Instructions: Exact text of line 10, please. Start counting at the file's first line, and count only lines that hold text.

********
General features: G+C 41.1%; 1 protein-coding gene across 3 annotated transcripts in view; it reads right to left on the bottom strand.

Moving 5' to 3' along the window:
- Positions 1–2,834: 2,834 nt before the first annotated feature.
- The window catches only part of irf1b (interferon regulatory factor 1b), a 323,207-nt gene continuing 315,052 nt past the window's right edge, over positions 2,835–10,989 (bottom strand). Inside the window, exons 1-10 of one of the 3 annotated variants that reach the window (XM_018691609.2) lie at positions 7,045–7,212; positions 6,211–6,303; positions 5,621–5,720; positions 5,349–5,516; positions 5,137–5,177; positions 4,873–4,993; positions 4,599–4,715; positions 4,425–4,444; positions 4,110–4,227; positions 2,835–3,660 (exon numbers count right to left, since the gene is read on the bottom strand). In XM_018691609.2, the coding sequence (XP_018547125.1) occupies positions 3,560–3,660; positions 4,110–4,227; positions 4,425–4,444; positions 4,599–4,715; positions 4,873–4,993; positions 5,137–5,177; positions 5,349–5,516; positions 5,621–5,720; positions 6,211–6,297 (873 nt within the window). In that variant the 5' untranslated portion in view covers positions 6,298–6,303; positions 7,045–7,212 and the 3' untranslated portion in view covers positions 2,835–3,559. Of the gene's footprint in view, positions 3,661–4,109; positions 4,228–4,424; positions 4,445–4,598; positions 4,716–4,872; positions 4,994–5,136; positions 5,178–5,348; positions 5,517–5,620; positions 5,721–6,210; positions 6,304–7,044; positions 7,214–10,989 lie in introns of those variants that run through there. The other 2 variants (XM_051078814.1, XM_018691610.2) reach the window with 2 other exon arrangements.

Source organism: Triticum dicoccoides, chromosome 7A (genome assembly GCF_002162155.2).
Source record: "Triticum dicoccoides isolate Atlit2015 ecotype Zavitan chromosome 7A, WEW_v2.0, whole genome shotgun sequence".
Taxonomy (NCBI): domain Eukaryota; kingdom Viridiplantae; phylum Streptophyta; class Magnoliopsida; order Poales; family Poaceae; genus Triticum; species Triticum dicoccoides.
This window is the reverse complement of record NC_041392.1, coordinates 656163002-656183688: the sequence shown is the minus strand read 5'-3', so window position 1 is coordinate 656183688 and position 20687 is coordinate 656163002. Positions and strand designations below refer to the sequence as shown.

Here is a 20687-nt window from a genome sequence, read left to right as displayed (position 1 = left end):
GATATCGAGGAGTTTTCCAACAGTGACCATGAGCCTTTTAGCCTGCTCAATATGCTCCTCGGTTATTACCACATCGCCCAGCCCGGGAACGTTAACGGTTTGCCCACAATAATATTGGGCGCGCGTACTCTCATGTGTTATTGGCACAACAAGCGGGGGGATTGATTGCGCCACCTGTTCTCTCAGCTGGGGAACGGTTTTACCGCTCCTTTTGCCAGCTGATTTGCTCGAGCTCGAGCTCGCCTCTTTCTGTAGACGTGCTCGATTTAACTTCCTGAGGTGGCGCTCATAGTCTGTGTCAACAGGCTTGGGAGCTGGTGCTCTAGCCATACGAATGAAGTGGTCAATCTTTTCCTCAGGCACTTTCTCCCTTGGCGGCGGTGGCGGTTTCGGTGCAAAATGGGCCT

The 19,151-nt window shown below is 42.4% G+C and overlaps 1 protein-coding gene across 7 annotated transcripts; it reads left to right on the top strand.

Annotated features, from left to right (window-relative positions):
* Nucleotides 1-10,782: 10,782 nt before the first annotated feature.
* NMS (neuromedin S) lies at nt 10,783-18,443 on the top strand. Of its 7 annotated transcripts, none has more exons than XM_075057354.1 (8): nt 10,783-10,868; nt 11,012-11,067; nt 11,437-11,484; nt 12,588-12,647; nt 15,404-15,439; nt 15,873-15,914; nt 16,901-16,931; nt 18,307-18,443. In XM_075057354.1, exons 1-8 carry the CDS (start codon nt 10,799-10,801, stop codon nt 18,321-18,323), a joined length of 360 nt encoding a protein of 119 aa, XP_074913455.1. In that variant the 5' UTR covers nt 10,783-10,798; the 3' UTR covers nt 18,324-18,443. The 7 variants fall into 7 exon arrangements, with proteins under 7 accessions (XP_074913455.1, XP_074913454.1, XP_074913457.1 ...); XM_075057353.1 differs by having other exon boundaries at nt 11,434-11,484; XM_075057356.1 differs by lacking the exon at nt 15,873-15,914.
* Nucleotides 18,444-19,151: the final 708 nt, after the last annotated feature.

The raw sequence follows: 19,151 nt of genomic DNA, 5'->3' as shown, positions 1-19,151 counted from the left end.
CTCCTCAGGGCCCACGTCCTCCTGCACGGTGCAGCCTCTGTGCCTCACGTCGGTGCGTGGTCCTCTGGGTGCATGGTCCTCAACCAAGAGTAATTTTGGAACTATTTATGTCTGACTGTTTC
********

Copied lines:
GATATCGAGGAGTTTTCCAACAGTGACCATGAGCCTTTTAGCCTGCTCAATATGCTCCTCGGTTATTACCACATCGCCCAGCCCGGGAACGTTAACGGTTTGCCCACAATAATATTGGGCGCGCGTACTCTCATGTGTTATTGGCACAACAAGCGGGGGGATTGATTGCGCCACCTGTTCTCTCAGCTGGGGAACGGTTTTACCGCTCCTTTTGCCAGCTGATTTGCTCGAGCTCGAGCTCGCCTCTTTCTGTAGACGTGCTCGATTTAACTTCCTGAGGTGGCGCTCATAGTCTGTGTCAACAGGCTTGGGAGCTGGTGCTCTAGCCATACGAATGAAGTGGTCAATCTTTTCCTCAGGCACTTTCTCCCTTGGCGGCGGTGGCGGTTTCGGTGCAAAATGGGCCT